Every year the Statistician from the Conference announces our net gain or loss of members over the last 12 months. During my first Annual Conference the Statistician announced that we had grown by ~200 members to which the entire arena erupted with applause. I remember thinking, “200? That’s all? And why is everyone celebrating such a low number for the entire state of Virginia?” I only learned later that it was the first time we had a positive growth in a very long time.

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Sometimes when I am sitting at Annual Conference I feel as if the great windstorm is rolling and the waves are beating us down. I listen to report after report pleading for more money, more resources, and more volunteers. I witness people approach the microphones to make comments about other human beings that should have been left in the 1950’s. I meet people from churches that will be closing their doors in the next few years and see the tears welling up in their eyes. I feel like one of the disciples on a boat that is already being swamped.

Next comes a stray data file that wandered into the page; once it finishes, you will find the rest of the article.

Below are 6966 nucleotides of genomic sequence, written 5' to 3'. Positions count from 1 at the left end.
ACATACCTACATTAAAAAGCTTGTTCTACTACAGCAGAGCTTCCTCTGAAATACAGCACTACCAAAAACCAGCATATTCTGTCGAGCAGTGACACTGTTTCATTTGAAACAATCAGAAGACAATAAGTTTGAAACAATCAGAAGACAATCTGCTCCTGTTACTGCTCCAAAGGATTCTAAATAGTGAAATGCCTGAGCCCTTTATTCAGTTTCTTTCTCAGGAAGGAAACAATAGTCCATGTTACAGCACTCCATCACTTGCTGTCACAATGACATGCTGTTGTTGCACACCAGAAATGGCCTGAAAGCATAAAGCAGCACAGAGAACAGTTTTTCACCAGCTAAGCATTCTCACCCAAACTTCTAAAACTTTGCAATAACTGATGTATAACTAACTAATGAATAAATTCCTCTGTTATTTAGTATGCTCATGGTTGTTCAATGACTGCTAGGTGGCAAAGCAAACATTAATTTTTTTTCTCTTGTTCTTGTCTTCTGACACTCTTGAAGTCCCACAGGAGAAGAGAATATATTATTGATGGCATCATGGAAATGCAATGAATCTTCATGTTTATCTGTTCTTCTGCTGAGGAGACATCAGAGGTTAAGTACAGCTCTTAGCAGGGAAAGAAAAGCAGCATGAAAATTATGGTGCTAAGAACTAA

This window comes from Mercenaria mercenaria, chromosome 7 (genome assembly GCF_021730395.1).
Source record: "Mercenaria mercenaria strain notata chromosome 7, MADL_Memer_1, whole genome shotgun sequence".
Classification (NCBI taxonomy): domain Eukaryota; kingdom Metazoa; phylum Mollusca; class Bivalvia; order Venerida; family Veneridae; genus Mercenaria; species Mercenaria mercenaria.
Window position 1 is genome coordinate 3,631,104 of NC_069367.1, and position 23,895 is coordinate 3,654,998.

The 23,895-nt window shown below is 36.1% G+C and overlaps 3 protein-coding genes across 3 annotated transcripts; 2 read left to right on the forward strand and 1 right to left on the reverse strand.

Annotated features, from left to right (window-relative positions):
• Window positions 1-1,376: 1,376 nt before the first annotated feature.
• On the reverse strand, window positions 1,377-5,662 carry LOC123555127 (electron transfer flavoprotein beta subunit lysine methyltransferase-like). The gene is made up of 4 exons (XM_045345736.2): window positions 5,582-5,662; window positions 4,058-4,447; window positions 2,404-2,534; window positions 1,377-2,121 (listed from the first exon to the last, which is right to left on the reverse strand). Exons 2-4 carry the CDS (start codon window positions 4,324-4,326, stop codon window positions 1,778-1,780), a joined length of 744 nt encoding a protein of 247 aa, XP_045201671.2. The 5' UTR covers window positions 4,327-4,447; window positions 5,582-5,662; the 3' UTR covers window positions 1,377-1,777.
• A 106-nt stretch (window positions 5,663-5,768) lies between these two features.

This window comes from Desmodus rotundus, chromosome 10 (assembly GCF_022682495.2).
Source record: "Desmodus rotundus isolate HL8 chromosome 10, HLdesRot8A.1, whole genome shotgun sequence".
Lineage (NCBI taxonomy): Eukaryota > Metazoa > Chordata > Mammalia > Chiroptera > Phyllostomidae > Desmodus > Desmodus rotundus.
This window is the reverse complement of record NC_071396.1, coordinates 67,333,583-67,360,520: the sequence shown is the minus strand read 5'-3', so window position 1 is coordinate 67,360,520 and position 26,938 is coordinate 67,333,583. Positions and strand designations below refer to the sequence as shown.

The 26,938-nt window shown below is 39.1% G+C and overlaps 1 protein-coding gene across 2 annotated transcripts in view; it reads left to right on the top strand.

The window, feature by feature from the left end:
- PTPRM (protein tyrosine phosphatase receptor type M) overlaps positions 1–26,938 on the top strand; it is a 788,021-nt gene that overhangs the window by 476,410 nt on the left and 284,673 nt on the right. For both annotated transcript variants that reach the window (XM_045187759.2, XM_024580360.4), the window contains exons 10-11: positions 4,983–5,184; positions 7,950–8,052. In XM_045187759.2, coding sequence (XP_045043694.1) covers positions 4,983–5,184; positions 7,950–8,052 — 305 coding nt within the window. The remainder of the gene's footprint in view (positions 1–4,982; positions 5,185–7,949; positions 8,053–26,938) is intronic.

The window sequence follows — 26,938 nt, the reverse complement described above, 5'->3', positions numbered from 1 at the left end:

But then I remember that after the disciples woke Jesus up, he quickly calmed the storm, and then questioned their faith. When we am confronted with the waves of conference we need to remember that Jesus is the one who controls the wind and the sea. When we witness events that make us feel like the ship is sinking, we need to remember that Jesus is the one who walks on water. So long as we keep believing that we control the church, Jesus will keep sleeping in the stern while we run around in fear. We need a change of heart and perspective to remember that Jesus is Lord, not us.

This week, let us pray for the renewal of the church. As delegates gather in Roanoke, let us pray for wisdom and discernment of God’s will rather than our will. And let us all remember that even when the ship of life is being attacked by waves, Jesus is the one who calms the storm, and puts our faith into perspective.

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Stranger In A Strange Land – Sermon on Ezekiel 17.22-24